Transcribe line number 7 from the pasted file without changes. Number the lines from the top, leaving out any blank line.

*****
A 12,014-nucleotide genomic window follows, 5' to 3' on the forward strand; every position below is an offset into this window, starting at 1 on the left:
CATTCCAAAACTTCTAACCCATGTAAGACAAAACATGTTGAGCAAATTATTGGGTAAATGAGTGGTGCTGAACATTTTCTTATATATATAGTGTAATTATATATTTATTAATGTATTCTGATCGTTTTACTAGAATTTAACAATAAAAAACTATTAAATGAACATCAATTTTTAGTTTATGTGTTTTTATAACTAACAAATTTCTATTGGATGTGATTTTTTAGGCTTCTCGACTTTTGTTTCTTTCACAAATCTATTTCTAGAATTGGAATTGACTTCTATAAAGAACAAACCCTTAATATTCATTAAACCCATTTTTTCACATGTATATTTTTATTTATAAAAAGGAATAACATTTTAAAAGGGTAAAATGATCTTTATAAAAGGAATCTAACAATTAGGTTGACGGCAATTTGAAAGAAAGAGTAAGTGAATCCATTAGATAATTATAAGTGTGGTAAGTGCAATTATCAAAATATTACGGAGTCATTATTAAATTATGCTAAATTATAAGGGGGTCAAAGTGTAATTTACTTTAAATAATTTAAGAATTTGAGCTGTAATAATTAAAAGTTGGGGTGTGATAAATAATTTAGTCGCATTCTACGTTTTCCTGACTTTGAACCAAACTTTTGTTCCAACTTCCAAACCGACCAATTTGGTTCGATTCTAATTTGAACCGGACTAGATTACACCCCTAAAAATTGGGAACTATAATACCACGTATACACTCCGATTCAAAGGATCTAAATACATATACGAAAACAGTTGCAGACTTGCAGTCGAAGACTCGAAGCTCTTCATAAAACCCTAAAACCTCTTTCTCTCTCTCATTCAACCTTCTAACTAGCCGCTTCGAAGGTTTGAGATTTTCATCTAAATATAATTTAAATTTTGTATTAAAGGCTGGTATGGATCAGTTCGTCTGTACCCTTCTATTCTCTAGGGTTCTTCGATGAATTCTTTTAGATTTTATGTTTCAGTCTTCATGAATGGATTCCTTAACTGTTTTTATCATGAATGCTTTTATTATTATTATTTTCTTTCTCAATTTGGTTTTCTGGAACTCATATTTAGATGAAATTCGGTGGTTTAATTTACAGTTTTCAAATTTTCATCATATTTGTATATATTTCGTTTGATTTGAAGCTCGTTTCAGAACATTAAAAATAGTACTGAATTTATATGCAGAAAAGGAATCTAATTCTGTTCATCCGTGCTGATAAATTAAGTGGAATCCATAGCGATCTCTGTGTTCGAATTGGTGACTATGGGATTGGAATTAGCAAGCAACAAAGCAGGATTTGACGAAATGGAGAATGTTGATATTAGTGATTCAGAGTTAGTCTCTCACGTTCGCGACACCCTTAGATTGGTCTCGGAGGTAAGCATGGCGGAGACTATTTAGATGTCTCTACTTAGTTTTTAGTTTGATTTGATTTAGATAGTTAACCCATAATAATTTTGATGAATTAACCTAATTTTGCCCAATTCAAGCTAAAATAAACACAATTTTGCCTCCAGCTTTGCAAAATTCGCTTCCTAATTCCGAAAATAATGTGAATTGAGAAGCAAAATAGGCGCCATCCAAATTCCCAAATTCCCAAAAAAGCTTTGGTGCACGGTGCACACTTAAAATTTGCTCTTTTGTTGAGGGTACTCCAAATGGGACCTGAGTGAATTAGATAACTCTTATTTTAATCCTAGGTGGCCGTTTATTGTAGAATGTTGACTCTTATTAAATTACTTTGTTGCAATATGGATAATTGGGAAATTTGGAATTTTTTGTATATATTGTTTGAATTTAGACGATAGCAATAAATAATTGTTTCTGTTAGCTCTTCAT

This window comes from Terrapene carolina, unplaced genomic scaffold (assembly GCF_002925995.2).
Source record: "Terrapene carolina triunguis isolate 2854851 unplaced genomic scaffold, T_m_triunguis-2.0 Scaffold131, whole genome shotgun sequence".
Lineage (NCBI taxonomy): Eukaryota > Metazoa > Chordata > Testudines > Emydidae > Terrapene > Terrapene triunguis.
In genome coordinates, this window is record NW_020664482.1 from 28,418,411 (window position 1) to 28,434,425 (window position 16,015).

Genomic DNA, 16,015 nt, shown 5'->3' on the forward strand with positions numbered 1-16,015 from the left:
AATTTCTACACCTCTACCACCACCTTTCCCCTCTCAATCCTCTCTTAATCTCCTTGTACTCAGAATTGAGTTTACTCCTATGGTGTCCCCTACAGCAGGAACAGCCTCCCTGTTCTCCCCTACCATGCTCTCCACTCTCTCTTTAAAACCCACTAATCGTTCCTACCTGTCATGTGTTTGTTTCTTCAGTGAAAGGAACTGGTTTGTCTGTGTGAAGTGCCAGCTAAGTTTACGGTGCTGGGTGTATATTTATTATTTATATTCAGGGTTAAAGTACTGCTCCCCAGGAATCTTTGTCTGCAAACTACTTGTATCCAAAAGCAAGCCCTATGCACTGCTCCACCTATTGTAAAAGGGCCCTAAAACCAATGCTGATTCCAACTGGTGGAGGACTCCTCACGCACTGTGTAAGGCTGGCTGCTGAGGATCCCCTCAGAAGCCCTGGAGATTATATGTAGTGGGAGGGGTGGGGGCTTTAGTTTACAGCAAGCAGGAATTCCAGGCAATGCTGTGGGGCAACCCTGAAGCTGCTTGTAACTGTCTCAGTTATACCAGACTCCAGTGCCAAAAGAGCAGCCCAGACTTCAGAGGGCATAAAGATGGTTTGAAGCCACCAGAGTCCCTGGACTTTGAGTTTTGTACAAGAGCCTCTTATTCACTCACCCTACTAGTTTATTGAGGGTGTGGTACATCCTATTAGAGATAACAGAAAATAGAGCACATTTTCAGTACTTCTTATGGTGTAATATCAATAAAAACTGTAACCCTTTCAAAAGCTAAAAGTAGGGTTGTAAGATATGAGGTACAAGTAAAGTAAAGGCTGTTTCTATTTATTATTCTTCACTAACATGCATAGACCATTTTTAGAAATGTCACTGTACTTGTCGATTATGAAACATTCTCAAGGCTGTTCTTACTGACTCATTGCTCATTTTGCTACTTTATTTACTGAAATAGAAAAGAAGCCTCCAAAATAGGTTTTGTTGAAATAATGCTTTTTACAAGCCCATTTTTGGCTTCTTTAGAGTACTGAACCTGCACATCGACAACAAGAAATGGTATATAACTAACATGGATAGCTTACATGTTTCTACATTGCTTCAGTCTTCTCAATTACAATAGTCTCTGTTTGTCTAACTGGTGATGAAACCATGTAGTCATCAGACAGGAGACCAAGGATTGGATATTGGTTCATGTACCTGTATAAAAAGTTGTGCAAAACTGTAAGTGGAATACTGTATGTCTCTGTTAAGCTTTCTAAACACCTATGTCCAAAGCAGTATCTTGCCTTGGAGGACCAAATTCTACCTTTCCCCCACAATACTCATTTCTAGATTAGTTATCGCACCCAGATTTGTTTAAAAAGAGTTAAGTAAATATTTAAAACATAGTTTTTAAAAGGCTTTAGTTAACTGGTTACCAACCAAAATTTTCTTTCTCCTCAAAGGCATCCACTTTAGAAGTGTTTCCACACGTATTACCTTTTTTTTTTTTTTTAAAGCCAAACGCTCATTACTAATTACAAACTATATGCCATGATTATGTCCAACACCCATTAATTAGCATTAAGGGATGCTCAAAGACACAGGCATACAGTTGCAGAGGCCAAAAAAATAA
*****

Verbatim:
Genomic DNA, 16,015 nt, shown 5'->3' on the forward strand with positions numbered 1-16,015 from the left: